on December 2, 2011
I loved this book. I don't care that I just happened to be reading it during the media storm that was the Penn State Scandle.
Joe Paterno was, and continues to be, one of the most interesting and successful coaches in all of sports. This book did a good job of explaining how he came to be at Penn State and how he developed his coaching philosphy, which was the most interesting part to me.
The chapters that covered the late 60's and early 70's, when Paterno was getting his undefeated seasons with no national title to show for it, were perhaps the most interesting. Paterno showed a fire and loyalty to Penn State that I highly doubt any other coach would show. He turned down good NFL money to stay in Happy Valley.
It is a shame to read this book about Paterno, and read abot all the good he has done for countless people, football players and others, and to see that legacy scared by the Sandusky scandle. Regardless of your thoughts on Paterno or the scandle as a whole, this is a book that exposes a man who gave his life to a University and to a football program of young men and it should be read by all College Football fans.
Of course, like I said, you are free to make your own judgements about Paterno following the recent events, but that doesn't take away from the 50+ years of interesting football stories this book tells.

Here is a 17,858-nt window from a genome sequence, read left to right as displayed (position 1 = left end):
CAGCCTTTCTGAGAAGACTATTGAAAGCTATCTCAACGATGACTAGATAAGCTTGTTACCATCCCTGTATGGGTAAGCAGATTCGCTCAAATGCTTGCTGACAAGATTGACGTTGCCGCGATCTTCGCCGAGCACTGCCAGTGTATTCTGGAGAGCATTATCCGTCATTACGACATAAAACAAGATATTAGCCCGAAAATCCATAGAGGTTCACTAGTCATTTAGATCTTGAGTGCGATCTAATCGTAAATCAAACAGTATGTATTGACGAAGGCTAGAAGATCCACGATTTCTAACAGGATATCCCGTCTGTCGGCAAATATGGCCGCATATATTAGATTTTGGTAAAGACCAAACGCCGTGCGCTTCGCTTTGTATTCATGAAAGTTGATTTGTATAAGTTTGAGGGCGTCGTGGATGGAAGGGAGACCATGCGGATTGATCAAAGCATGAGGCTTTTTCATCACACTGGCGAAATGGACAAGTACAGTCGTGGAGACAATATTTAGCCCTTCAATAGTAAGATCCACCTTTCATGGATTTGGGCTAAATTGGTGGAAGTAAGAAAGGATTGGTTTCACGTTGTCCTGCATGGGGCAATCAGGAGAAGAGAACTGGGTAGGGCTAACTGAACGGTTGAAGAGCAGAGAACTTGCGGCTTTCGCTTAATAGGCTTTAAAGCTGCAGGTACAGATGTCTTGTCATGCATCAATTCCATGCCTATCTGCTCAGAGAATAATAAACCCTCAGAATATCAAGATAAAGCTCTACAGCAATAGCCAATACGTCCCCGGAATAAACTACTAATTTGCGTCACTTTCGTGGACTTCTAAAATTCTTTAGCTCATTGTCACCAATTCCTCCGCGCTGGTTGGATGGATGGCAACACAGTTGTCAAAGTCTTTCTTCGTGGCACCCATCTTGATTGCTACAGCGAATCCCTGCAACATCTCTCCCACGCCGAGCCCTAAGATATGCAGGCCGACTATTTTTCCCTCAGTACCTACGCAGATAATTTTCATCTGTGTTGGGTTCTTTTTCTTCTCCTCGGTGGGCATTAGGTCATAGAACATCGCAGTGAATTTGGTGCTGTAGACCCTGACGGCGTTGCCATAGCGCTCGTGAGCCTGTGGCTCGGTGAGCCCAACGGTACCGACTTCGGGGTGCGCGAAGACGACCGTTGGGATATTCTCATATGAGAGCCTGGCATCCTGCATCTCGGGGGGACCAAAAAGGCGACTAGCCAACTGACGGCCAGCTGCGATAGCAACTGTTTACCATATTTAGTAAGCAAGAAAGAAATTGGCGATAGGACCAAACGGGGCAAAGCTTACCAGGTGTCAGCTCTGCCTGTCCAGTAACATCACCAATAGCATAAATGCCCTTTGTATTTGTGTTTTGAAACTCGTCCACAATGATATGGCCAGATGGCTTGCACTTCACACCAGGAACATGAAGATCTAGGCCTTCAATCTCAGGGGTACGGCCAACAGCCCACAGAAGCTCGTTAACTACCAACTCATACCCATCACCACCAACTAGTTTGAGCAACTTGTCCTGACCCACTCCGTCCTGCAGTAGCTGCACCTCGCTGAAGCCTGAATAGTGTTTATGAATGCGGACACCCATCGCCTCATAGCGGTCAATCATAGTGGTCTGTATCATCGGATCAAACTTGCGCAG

on September 21, 2012
Fitzpatrick is a talented , careful and entertaining writer whose second book about Pasterno takes us to the end of Joe PA's glory days and before the fateful 2011 season. This is a sympathetic and balanced look at the man , his backgound , character and accomplishments. From his early days in Brooklyn , to the out place NY Italian at Brown and the assistant coach who lived in a room in freinds' apartments for years , Paterno emerges as a true icon but also as a quirky , demanding , irascible coach and power player. Fitz gets it all. Highly recommended for anyone interested in a true portrait of this legendary figure and as background for understanding the later events.
Excellent and absorbing book and a valuable contribution.
on February 2, 2013
Mostly pulled together from other sources, which I recognized from having read some of the other books... but that's OK if you haven't read the other books. It's nice that it's current right up to his last game, without all the drama of what he did or didn't know/do about the Sandusky debacle.
on May 30, 2012
My wife, by sheer coincidence, bought me this book on the day the Sandusky scandal broke. It was, to say the least, a little strange reading the book as the sordid tragedy unfolded. I believe Joe Paterno was a complex individual who won a lot of football games and built a dynasty in Happy Valley. He certainly wasn't perfect, but he did do a lot of good. Frank Fitzpatrick does a nice job chronicling his outstanding coaching career. You'll note that Paterno had a thirst for power and control and that's well documented. It paints a picture of a man who was ultimately consumed by his own need to mirco manage a program. It's terribly unfortunate how Paterno's final chapter transpired. The tumultuous conclusion of Paterno's life not withstanding, this was a well written book and will open a lot of eyes to just who Joesph Vincent Paterno was and how pride came before the fall.